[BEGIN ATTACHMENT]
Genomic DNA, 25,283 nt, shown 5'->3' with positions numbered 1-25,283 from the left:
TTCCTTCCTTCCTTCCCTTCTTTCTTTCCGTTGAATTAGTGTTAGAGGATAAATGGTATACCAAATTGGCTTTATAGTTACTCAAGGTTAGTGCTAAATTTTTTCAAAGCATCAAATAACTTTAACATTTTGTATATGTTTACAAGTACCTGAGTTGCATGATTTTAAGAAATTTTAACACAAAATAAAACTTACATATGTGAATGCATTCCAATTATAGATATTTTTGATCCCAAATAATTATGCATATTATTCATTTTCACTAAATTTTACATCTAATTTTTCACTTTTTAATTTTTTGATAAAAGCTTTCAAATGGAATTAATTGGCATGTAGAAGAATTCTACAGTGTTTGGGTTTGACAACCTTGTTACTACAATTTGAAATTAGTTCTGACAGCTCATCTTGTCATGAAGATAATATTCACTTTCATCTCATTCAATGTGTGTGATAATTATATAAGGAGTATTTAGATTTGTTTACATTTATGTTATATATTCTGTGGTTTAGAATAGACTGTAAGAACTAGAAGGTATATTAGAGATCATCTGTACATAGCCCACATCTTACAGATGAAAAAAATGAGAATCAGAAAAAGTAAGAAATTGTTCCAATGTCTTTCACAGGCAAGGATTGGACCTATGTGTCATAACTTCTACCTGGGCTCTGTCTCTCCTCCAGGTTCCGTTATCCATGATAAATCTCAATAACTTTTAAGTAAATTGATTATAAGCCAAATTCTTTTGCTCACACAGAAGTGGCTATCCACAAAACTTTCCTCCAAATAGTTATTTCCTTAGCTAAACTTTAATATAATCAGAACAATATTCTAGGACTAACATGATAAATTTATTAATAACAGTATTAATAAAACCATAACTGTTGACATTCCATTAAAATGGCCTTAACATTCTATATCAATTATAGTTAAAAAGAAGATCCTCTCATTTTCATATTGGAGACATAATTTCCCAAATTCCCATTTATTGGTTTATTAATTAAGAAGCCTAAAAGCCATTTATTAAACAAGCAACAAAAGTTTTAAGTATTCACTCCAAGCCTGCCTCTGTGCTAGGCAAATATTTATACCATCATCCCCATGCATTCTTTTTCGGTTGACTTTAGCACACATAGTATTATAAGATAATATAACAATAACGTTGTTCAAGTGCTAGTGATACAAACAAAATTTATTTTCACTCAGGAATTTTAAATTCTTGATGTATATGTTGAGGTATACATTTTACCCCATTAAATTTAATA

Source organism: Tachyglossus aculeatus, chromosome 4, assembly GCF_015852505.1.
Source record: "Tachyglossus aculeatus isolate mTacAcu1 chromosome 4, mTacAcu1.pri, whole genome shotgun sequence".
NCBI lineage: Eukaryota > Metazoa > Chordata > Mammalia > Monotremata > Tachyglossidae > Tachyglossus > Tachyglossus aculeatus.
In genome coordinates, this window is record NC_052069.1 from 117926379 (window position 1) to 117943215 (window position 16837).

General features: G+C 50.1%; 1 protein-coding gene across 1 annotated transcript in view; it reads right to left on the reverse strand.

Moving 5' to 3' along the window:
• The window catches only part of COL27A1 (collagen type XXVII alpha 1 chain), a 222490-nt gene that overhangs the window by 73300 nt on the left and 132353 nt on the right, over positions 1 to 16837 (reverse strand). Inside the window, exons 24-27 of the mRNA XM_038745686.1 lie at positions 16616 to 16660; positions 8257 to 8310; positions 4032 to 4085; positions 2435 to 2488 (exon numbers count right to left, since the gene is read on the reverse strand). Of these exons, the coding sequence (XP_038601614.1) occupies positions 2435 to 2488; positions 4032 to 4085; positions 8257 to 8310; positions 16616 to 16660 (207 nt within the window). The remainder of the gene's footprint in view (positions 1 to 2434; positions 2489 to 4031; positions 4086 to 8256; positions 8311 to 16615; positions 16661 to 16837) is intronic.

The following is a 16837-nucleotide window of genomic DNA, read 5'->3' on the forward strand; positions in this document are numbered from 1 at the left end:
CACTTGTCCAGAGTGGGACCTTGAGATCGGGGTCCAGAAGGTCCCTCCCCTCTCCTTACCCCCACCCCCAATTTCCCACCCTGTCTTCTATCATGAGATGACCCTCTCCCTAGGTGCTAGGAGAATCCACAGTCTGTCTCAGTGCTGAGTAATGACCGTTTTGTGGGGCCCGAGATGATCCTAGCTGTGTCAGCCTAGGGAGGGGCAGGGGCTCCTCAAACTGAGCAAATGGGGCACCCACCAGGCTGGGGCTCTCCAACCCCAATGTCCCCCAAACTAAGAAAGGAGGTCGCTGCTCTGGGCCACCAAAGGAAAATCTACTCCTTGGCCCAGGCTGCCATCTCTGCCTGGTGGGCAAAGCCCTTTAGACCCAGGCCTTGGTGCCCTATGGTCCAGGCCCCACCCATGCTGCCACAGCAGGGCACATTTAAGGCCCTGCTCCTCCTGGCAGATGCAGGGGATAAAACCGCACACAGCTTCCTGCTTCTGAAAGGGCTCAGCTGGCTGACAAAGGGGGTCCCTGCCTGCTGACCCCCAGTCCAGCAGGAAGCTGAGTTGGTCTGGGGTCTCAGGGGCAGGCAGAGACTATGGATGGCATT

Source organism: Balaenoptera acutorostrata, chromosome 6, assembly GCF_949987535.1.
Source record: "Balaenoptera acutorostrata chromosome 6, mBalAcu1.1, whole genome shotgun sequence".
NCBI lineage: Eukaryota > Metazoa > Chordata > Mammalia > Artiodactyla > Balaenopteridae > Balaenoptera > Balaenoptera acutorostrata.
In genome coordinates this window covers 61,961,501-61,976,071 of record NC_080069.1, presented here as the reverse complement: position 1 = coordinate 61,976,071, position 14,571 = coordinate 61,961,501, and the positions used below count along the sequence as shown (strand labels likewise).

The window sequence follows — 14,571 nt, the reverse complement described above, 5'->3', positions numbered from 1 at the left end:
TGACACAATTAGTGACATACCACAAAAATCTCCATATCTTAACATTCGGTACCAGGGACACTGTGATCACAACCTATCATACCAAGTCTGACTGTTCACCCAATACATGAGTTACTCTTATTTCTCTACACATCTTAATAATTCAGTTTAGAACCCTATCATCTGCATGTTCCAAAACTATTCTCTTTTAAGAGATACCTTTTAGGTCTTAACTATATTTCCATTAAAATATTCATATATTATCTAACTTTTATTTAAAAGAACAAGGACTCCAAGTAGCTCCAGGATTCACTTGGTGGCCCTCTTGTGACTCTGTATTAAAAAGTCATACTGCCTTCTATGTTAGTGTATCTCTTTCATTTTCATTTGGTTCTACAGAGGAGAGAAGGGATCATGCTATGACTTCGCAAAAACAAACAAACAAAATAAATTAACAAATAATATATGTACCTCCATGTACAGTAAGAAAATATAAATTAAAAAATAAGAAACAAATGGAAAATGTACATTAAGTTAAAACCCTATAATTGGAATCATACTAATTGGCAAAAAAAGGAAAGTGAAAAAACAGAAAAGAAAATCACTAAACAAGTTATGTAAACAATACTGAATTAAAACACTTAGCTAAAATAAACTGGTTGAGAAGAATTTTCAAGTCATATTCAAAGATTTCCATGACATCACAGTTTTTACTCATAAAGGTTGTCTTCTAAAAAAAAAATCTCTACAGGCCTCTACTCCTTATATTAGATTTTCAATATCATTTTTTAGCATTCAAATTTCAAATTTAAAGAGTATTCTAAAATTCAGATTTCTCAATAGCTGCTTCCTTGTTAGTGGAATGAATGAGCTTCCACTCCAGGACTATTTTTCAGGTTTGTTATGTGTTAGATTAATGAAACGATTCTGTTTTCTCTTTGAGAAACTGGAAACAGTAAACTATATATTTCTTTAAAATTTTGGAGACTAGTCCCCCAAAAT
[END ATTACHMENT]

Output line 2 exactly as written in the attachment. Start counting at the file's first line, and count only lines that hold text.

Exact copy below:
TTCCTTCCTTCCTTCCCTTCTTTCTTTCCGTTGAATTAGTGTTAGAGGATAAATGGTATACCAAATTGGCTTTATAGTTACTCAAGGTTAGTGCTAAATTTTTTCAAAGCATCAAATAACTTTAACATTTTGTATATGTTTACAAGTACCTGAGTTGCATGATTTTAAGAAATTTTAACACAAAATAAAACTTACATATGTGAATGCATTCCAATTATAGATATTTTTGATCCCAAATAATTATGCATATTATTCATTTTCACTAAATTTTACATCTAATTTTTCACTTTTTAATTTTTTGATAAAAGCTTTCAAATGGAATTAATTGGCATGTAGAAGAATTCTACAGTGTTTGGGTTTGACAACCTTGTTACTACAATTTGAAATTAGTTCTGACAGCTCATCTTGTCATGAAGATAATATTCACTTTCATCTCATTCAATGTGTGTGATAATTATATAAGGAGTATTTAGATTTGTTTACATTTATGTTATATATTCTGTGGTTTAGAATAGACTGTAAGAACTAGAAGGTATATTAGAGATCATCTGTACATAGCCCACATCTTACAGATGAAAAAAATGAGAATCAGAAAAAGTAAGAAATTGTTCCAATGTCTTTCACAGGCAAGGATTGGACCTATGTGTCATAACTTCTACCTGGGCTCTGTCTCTCCTCCAGGTTCCGTTATCCATGATAAATCTCAATAACTTTTAAGTAAATTGATTATAAGCCAAATTCTTTTGCTCACACAGAAGTGGCTATCCACAAAACTTTCCTCCAAATAGTTATTTCCTTAGCTAAACTTTAATATAATCAGAACAATATTCTAGGACTAACATGATAAATTTATTAATAACAGTATTAATAAAACCATAACTGTTGACATTCCATTAAAATGGCCTTAACATTCTATATCAATTATAGTTAAAAAGAAGATCCTCTCATTTTCATATTGGAGACATAATTTCCCAAATTCCCATTTATTGGTTTATTAATTAAGAAGCCTAAAAGCCATTTATTAAACAAGCAACAAAAGTTTTAAGTATTCACTCCAAGCCTGCCTCTGTGCTAGGCAAATATTTATACCATCATCCCCATGCATTCTTTTTCGGTTGACTTTAGCACACATAGTATTATAAGATAATATAACAATAACGTTGTTCAAGTGCTAGTGATACAAACAAAATTTATTTTCACTCAGGAATTTTAAATTCTTGATGTATATGTTGAGGTATACATTTTACCCCATTAAATTTAATA